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By including pieces of cloth, newspaper, wallpaper, and other materials in his work, the innovative Picasso was an important influence on twentieth-century art.

How is using "the innovative Picasso" correct here? Can adjectives be added just after the introductory clause ends, i.e. "the innovative" after the comma and before Picasso in this sentence.

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    I don't have a clear rule for this, though it sounds perfectly acceptable to me. This reminds me of the name The Great D'Anton in The Prestige (2006). Sep 13 '15 at 7:56
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    That's a absolutely valid use. Consider: Alexander the Great.
    – Kinzle B
    Sep 13 '15 at 8:14
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What a delightful question! The inquisitive Random Codemonkey has spotted another curious grammatical construct.

Yes, there is precedent for this wording. There's nothing wrong with putting an adjective (or two) right before a noun, and an introductory clause in front of those words won't change this. For example:

Visible through the early mist, the grand white hotel gleamed in the morning light.

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I wonder if that sentence seems as awkward as the one you found. If not, then perhaps it's the use of an adjective before a person's name that's throwing you off? If so, then be assured – it's perfectly normal. In fact, here's another example of that being done; it's an excerpt from a theater review:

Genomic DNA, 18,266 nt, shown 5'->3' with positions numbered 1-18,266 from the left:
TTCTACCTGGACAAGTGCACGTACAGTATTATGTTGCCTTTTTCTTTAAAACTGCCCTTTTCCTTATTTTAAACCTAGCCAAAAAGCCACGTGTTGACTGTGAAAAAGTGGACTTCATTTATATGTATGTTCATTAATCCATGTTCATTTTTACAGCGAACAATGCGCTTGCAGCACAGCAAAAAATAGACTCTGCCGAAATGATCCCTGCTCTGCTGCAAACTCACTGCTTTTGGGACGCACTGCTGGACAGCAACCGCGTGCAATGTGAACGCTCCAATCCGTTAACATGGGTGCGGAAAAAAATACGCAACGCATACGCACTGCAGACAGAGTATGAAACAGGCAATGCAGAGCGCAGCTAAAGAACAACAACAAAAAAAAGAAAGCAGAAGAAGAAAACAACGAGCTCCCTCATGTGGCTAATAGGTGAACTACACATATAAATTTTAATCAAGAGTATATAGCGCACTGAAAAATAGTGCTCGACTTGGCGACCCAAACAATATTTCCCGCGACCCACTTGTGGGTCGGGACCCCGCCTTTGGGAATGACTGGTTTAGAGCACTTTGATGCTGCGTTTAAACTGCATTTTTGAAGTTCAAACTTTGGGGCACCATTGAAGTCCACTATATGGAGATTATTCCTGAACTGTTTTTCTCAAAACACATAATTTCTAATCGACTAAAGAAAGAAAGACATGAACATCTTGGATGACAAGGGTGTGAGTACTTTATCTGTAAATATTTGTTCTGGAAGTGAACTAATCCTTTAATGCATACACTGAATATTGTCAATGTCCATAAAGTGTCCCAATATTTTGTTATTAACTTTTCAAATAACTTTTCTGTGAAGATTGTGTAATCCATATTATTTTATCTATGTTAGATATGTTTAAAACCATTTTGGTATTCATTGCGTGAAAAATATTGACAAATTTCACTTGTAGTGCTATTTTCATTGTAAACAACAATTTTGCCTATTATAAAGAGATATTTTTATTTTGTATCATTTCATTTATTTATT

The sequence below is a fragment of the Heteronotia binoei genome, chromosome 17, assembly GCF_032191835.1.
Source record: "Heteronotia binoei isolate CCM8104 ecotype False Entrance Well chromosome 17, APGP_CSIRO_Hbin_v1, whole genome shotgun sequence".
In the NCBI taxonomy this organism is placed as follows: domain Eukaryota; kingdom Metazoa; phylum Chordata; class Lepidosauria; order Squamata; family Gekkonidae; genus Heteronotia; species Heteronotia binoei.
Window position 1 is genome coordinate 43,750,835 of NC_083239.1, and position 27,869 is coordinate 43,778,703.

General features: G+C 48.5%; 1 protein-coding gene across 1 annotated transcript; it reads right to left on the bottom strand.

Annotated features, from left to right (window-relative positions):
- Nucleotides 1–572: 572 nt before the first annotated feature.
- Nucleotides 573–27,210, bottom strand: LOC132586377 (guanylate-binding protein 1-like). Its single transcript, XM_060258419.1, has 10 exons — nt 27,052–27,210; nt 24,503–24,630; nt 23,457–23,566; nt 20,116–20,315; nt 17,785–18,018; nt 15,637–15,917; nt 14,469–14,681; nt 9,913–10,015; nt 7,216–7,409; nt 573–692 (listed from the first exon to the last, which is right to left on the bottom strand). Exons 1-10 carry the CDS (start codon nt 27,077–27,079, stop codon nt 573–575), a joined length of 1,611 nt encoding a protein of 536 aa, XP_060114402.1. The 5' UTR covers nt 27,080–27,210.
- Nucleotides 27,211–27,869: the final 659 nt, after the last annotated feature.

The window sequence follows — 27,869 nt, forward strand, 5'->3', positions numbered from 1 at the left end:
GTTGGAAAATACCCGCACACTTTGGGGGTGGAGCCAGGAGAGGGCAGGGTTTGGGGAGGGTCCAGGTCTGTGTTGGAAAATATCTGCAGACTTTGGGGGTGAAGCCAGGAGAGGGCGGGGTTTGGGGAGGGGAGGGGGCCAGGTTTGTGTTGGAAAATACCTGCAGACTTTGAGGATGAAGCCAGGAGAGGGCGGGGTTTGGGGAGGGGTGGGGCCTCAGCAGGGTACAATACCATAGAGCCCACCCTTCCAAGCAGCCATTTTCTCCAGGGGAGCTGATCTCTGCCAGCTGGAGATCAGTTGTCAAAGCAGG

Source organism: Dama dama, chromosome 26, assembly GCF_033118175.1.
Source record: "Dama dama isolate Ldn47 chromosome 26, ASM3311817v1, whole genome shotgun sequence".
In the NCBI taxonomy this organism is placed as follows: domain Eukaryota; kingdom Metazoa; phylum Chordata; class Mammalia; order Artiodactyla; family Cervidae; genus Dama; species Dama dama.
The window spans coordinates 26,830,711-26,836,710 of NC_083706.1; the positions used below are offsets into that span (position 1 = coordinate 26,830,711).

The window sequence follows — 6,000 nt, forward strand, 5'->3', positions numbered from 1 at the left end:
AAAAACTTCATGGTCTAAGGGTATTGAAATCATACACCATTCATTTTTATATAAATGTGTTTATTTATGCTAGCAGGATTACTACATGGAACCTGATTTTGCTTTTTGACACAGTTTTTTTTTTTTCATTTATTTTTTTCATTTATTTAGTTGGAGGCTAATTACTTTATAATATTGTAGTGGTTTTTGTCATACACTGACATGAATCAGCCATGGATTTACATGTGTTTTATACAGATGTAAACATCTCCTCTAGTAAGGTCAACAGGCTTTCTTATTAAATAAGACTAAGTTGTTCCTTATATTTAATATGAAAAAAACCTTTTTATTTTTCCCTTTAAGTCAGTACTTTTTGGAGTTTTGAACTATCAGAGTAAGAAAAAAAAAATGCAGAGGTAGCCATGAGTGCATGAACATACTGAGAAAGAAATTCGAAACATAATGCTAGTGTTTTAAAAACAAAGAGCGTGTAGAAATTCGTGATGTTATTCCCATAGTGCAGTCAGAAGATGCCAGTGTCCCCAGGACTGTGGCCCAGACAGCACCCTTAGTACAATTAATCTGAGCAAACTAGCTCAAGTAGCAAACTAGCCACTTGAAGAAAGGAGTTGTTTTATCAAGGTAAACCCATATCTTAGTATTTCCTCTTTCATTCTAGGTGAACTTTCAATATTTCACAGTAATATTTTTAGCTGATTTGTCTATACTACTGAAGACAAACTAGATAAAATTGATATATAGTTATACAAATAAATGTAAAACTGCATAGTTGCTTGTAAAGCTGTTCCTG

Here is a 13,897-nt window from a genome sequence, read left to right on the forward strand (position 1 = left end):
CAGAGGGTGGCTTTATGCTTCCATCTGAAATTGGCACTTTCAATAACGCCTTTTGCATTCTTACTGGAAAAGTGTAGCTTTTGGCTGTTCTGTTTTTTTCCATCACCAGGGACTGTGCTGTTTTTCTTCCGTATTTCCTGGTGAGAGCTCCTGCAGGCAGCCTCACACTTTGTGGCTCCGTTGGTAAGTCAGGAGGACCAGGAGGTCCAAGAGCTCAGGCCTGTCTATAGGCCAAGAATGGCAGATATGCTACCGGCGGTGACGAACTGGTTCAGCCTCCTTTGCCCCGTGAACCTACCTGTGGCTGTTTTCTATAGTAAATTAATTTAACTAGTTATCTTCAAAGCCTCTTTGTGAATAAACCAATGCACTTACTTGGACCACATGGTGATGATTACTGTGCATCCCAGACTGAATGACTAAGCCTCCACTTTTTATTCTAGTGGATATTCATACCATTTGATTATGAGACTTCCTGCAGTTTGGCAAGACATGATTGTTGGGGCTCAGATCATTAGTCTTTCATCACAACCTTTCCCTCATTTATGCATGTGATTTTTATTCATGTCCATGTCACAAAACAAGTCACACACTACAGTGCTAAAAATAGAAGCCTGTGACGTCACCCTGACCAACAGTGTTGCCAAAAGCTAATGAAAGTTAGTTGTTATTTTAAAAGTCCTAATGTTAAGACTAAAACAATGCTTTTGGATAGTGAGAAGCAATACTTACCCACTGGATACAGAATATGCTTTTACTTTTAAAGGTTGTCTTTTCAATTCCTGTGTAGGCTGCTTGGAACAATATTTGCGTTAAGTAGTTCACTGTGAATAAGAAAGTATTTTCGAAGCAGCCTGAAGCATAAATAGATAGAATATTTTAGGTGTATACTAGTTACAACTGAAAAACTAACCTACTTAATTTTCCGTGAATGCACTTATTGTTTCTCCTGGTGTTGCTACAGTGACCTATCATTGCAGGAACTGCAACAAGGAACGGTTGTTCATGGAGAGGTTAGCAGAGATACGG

Mincks is charismatic as the eccentric Einstein, and Bechard's intense Picasso shows a great artist in the process of self-discovery.

By the way, if you're wondering whether intense refers to Picasso's character or yo Bechard's portrayal of that character, then congratulations! The sentence is a bit ambiguous in that regard, and either interpretation could be applied. (Perhaps the "right" meaning would be more obvious if I had seen the play.)

Here's another example from a 2012 children's biography:

Over the years that followed, the United States Patent Office would grant the innovative Edison a total of 1,093 patents.

We could easily rewrite that so that the adjective-name combination followed the introductory clause:

Over the years that followed, the innovative Edison earned a total of 1,093 patents from the United States Patent Office.

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  • A lucid explanation and loved the way you framed the answer.Thanks mate! Sep 13 '15 at 14:22

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